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Barbara Hambly has published works in almost every genre of fiction---and the Windrose Chronicles is one of her best series. In fact, I have been waiting for this series since I first started listening to audiobooks years ago.
Originally written in 1986, the series fetures Antryg Windrose, a renegade wizard who has been held prisoner by the Council of Mages and the Church in Ferryth. Antryg is locked in the Silent Tower where he cannot use any of his magic powers---and he is insane. One of his powers was his ability to open the Void and travel to other worlds. The Archmage, Salteris, and his sassenna, Stonne Caris (also his nephew) travel to the Silent Tower to question Antryg about recent disturbances in the Void. But Antryg manages to escape, Salteris disappears, and Caris follows Antryg through the Void to recapture him.
Joanna Sheraton is a computer programmer in Los Angeles who lives a fairly solitary life. She was attacked in her office while working late one night by someone wearing robes and using a candle for light. After encountering Antryg at a party hosted by her sometime boyfriend Gary, she is kidnapped by Antryg and taken to Ferryth, still pursued by Caris.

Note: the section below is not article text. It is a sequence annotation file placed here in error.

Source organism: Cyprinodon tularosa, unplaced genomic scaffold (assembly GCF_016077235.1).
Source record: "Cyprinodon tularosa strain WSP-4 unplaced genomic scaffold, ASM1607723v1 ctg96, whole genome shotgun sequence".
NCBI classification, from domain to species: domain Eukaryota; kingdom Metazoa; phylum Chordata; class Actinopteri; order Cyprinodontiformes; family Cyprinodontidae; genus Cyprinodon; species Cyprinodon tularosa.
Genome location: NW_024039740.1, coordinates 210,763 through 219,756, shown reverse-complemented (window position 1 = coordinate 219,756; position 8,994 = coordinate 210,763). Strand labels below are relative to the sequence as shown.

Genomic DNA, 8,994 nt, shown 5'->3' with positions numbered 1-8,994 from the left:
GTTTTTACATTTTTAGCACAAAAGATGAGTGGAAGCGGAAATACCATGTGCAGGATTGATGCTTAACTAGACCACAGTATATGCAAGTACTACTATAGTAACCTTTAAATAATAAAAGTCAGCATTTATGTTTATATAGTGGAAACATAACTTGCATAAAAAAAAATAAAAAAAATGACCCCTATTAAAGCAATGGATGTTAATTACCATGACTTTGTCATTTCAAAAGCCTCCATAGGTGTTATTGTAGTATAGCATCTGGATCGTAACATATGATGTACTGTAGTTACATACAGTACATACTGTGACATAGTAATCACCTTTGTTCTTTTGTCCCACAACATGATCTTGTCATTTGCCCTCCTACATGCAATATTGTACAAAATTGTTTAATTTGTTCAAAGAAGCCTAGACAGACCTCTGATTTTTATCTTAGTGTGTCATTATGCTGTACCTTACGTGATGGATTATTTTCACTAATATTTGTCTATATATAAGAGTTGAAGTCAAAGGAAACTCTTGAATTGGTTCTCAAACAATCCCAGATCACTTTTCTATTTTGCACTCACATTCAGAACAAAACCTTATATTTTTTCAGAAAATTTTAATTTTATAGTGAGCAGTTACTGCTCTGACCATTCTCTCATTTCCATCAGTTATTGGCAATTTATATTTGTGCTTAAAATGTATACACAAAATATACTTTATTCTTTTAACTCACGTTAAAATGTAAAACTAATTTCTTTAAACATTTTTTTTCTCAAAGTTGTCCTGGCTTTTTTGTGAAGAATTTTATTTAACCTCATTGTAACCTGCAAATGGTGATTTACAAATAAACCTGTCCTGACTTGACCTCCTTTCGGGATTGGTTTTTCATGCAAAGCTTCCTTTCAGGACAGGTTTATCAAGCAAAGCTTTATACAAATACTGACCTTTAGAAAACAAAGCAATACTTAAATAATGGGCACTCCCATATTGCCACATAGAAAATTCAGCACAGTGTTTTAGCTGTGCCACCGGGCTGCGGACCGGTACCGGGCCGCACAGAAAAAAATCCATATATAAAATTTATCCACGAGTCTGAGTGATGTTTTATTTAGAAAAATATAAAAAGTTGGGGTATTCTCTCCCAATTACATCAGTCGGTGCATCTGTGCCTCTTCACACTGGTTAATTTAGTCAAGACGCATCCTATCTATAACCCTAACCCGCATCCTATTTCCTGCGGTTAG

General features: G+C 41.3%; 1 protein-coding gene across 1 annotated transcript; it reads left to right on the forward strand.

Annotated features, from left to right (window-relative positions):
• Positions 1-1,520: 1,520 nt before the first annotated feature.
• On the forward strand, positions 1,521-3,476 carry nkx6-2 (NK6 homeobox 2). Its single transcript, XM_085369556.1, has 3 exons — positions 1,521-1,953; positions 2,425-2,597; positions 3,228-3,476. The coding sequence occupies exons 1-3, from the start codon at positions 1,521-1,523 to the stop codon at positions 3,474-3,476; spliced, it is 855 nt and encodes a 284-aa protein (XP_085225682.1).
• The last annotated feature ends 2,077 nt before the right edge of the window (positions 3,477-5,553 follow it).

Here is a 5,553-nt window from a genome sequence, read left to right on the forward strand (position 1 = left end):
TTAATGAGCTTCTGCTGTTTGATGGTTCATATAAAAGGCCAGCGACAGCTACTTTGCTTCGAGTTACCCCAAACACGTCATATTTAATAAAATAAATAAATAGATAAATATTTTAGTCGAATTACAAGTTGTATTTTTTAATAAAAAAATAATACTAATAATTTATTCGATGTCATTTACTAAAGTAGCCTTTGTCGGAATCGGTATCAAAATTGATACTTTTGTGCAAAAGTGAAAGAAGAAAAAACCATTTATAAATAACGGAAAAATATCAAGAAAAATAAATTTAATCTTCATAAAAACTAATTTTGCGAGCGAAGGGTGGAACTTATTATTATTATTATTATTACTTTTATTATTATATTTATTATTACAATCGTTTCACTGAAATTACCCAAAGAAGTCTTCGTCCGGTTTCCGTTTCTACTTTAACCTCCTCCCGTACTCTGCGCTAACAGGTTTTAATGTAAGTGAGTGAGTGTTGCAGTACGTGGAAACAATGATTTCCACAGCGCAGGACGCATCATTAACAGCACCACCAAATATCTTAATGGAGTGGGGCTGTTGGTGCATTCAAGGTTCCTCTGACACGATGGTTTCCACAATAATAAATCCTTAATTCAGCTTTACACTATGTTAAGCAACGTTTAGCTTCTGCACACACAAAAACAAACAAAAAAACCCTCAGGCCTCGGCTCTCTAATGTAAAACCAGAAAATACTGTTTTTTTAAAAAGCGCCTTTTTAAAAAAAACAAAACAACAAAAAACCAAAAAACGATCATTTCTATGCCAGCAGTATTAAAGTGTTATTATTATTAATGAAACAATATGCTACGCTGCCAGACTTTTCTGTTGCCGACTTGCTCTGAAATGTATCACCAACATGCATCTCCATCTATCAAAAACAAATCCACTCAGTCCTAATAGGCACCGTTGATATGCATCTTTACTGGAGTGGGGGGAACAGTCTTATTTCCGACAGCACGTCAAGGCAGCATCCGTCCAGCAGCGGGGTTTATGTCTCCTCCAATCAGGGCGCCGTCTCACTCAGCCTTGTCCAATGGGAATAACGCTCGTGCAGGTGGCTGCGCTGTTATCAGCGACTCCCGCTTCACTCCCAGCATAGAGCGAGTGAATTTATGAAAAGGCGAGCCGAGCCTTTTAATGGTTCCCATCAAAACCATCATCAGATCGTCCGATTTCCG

Antryg, Joanna, and Caris travel through Ferryth, searching for evidence of Suraklin, an executed evil wizard, and Antryg's former master. Along the way they are pursued by officials of the Church, the Mages, and the Prince Regent who all want Antryg dead or recaptured. Strange disturbances continue to occur, including periods of where all magic seems to disappear. Antryg is convinced that the dead Suraklin is somehow behind these events, the disturbances in the Void, and the rise of Abominations across the countryside.
Be aware that this is a twenty-something year old book which features a computer programmer. While the references to DOS programming, dot matrix printers, etc., were cutting edge then, they will seem very simplistic now. In spite of that, the story is excellent and overcomes the "old-school" computer information. Hambly's characters and plots are first-rate and really deserve a listen.
2 of 2 people found this review helpful
I first read these tech/magic crossover books as a teen in the 80's, but it still translates quite well. While the computer tech is a bit dated, those of us who grew up in the dawn of the computer age can still appreciate it, and it's a minor aspect of these mostly-fantasy/mystery books anyway. Great character development, and a very good mystery plotline to pull it all together. Don't expect a tremendous amount of detail in the workings of magic in her universe, but what there is holds together very well. Well worth the read.
1 of 1 people found this review helpful